Baseball fans can now buy their way to home

Diamondbacks and Dodgers take a swing at loyalty programs

By Published on .

Got a hankering to sit in the press box during an inning of an Arizona Diamondbacks game? No problem. Just ante up $20,000.

The Los Angeles Dodgers and Arizona Diamondbacks are two teams taking a swing at fan-loyalty programs that reward patrons who accumulate points via purchases. The atypical gifts include taking batting practice with the players, delivering the lineup card to the home-plate umpire before the game and even opening or closing the retractable roof at Chase Field in Arizona.

But it isn't cheap: Diamondbacks' season-ticket holders get one point for every $5 spent, while everyone else gets one point for every $10 spent.

"When you look at the model that the airline industry has established, you see a pattern of success," said Derrick Hall, exec VP of the Diamondbacks. "We're always searching for ways to bring greater value to our fans."

The programs-Think Blue Rewards for the Dodgers and Diamondbacks' MVP Rewards for Arizona-work like typical loyalty programs. Fans join Arizona's program for $19.95 (season-ticket holders are automatically enrolled free) and receive a membership card to swipe at a variety of kiosks when entering the park and at selected food stands and souvenir shops.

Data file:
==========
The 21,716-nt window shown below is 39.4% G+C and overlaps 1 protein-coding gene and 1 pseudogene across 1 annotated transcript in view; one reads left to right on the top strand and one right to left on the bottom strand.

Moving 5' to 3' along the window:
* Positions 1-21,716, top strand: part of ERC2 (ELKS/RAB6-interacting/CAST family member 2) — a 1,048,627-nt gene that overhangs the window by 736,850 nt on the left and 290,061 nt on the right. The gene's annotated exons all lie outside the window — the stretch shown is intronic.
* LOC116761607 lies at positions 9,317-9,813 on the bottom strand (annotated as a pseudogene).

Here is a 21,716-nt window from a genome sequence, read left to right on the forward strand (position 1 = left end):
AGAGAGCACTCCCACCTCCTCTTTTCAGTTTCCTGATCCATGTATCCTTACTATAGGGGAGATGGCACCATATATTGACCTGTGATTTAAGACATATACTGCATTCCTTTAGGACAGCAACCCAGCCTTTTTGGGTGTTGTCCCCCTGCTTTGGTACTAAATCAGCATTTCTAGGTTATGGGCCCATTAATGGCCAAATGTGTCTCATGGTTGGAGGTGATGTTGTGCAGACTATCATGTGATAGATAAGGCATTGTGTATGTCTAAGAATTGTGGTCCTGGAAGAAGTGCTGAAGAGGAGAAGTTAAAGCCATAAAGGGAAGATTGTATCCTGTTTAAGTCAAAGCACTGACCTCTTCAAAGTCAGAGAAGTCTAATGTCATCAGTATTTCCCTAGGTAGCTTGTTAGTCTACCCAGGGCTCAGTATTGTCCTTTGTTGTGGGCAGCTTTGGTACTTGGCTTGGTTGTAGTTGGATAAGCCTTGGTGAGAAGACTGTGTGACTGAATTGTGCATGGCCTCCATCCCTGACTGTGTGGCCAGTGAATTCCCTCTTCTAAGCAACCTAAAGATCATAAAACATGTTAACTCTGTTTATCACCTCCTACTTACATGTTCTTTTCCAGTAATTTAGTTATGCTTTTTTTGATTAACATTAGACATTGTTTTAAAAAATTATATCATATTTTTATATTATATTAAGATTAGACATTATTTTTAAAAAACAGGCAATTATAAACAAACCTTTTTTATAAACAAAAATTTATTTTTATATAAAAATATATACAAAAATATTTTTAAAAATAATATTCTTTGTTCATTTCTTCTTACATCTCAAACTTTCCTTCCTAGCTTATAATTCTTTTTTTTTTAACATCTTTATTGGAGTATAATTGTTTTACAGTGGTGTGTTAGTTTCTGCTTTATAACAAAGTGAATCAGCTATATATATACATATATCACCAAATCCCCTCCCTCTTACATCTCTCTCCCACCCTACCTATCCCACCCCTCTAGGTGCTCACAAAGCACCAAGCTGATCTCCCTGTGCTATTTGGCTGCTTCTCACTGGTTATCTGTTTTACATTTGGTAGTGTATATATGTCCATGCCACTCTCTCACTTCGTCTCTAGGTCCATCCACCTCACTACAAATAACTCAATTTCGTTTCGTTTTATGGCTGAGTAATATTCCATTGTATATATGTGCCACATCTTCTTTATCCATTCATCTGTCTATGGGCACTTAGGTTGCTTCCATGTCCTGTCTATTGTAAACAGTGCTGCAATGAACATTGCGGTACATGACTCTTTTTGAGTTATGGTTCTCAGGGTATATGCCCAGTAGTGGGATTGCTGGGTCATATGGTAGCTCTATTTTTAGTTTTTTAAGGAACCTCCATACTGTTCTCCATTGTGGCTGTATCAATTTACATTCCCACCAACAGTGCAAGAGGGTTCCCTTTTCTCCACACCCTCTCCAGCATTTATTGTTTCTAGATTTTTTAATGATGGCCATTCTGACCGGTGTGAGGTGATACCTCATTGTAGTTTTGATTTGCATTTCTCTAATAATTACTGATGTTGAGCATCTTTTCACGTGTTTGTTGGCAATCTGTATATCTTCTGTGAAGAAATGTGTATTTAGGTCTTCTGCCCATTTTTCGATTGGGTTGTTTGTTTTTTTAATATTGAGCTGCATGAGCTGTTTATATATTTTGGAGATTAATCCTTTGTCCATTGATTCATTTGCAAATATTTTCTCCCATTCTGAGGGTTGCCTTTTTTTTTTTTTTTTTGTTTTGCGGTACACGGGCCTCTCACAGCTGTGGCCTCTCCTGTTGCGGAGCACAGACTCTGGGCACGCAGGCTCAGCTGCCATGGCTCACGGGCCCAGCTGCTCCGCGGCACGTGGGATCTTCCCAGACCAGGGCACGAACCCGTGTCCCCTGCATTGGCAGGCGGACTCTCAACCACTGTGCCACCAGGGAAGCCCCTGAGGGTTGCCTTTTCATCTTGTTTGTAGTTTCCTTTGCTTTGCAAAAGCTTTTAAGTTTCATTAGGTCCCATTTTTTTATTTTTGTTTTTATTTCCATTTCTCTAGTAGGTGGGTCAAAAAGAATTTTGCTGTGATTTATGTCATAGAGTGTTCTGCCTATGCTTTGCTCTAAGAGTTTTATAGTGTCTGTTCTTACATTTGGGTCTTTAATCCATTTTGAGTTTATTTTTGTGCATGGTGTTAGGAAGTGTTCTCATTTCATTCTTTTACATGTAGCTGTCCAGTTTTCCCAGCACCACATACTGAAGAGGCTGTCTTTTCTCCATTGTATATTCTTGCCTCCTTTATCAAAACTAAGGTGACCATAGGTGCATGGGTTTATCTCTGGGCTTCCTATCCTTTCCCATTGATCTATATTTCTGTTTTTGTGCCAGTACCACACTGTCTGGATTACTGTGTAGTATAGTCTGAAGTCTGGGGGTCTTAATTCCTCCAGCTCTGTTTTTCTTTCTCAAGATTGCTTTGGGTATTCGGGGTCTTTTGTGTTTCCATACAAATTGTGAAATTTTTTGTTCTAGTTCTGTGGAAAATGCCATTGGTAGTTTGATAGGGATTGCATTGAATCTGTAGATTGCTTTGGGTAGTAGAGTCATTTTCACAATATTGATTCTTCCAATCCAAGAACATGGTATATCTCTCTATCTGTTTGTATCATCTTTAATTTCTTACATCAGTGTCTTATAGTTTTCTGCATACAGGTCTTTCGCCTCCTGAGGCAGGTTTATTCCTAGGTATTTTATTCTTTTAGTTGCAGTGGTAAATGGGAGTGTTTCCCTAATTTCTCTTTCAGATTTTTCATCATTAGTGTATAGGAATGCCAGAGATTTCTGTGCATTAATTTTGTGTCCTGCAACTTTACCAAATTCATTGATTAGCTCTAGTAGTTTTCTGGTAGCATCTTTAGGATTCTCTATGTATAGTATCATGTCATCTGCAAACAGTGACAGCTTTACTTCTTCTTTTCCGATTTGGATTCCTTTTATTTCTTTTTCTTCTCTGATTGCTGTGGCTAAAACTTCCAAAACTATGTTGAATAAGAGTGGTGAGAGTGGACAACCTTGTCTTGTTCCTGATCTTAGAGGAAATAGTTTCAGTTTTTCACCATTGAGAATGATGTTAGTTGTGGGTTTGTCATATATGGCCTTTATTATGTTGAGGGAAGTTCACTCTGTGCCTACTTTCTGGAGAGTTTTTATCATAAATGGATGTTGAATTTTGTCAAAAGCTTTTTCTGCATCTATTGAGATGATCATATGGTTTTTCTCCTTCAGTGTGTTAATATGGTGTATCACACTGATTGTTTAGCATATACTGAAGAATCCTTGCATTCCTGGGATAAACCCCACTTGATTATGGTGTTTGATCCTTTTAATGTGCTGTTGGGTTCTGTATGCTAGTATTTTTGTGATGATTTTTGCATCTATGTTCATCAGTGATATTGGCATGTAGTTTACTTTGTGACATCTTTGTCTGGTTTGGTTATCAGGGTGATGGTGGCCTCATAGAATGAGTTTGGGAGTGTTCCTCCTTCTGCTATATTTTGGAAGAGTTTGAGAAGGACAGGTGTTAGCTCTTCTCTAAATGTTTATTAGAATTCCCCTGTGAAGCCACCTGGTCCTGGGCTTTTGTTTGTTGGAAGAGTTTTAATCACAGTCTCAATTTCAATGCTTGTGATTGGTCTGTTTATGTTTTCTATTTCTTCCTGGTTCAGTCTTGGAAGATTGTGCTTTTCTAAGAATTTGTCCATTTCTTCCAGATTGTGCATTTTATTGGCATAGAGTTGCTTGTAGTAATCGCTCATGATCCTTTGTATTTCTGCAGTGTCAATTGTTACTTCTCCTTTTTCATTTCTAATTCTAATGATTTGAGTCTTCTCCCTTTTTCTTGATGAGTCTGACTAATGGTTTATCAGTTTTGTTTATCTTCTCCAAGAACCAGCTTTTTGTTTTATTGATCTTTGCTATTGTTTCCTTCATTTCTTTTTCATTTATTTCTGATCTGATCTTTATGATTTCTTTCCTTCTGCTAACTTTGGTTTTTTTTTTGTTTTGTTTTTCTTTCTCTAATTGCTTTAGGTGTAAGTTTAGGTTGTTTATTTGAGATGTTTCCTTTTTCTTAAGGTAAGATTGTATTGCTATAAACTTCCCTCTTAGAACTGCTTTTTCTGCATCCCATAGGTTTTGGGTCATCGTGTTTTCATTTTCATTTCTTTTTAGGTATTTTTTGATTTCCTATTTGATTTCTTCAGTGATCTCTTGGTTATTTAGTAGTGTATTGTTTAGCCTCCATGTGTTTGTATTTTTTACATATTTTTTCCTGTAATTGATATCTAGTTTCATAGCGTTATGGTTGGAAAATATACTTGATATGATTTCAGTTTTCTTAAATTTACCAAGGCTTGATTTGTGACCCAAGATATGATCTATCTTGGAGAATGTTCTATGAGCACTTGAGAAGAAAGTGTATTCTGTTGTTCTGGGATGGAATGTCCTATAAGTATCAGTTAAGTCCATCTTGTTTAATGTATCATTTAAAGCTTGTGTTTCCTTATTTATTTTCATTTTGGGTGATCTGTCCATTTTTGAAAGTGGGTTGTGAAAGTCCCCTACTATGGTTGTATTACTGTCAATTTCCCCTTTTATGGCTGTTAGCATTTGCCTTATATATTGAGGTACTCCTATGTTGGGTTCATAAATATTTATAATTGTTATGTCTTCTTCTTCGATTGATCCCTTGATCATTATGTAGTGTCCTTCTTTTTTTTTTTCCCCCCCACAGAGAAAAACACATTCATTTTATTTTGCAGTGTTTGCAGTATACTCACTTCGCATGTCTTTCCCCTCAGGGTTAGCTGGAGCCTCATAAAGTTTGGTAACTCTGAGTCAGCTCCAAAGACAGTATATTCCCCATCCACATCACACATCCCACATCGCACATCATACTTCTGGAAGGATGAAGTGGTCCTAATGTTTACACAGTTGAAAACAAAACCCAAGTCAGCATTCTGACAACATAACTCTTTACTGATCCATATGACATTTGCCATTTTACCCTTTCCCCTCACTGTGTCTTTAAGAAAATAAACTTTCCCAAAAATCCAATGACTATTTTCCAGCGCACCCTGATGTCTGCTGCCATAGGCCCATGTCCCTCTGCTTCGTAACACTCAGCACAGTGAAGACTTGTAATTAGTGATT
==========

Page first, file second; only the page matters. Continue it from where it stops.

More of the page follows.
outside the park

Outside the ballpark, they can enroll any credit card into the program and accumulate points when making purchases at stores and shops affiliated with Diamondbacks MVP Rewards, or making purchases at a dedicated Web site called Diamondbacks Mall.

Both teams created the program with Boston-based Sports Loyalty Systems, which designs, operates and markets loyalty programs for pro-sports leagues and franchises. The goal is to create new revenue streams for the teams and sponsors.

"What loyalty programs are designed to do is just to retain their existing base," said Scott Todaro, VP-marketing for SLS. "It's 10 times more expensive to gain a new customer than to retain one. It's a customer-acquisition tool. Once you get those people in, now you have the ability to get them to buy, and buy more often."

Mr. Todaro said the loyalty programs are beneficial to both the team and its corporate sponsors, who already pay for signage in the ballpark or in the program. "Now, it puts metrics around it," he said. "It's revenue-driven. Not only are we driving new customers into stores, they're buying more and you're also getting retention."
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